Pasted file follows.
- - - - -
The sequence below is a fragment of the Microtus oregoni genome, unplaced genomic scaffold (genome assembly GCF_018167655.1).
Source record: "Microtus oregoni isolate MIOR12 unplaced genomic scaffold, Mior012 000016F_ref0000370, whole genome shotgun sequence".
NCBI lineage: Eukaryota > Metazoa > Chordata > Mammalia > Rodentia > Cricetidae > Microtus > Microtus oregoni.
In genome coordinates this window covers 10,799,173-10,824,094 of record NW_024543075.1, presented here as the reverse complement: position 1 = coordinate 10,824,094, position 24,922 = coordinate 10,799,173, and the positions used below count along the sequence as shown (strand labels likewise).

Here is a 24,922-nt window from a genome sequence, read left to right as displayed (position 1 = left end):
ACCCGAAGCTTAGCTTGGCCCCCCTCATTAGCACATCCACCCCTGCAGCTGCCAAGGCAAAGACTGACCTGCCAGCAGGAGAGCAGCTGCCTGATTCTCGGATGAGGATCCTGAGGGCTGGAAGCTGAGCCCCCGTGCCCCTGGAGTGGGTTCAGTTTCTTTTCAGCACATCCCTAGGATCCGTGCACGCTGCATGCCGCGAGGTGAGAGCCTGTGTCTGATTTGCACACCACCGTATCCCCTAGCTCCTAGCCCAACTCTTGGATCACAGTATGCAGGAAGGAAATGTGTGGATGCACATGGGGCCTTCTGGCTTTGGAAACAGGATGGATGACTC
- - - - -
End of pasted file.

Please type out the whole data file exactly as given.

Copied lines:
The sequence below is a fragment of the Microtus oregoni genome, unplaced genomic scaffold (genome assembly GCF_018167655.1).
Source record: "Microtus oregoni isolate MIOR12 unplaced genomic scaffold, Mior012 000016F_ref0000370, whole genome shotgun sequence".
NCBI lineage: Eukaryota > Metazoa > Chordata > Mammalia > Rodentia > Cricetidae > Microtus > Microtus oregoni.
In genome coordinates this window covers 10,799,173-10,824,094 of record NW_024543075.1, presented here as the reverse complement: position 1 = coordinate 10,824,094, position 24,922 = coordinate 10,799,173, and the positions used below count along the sequence as shown (strand labels likewise).

Here is a 24,922-nt window from a genome sequence, read left to right as displayed (position 1 = left end):
ACCCGAAGCTTAGCTTGGCCCCCCTCATTAGCACATCCACCCCTGCAGCTGCCAAGGCAAAGACTGACCTGCCAGCAGGAGAGCAGCTGCCTGATTCTCGGATGAGGATCCTGAGGGCTGGAAGCTGAGCCCCCGTGCCCCTGGAGTGGGTTCAGTTTCTTTTCAGCACATCCCTAGGATCCGTGCACGCTGCATGCCGCGAGGTGAGAGCCTGTGTCTGATTTGCACACCACCGTATCCCCTAGCTCCTAGCCCAACTCTTGGATCACAGTATGCAGGAAGGAAATGTGTGGATGCACATGGGGCCTTCTGGCTTTGGAAACAGGATGGATGACTC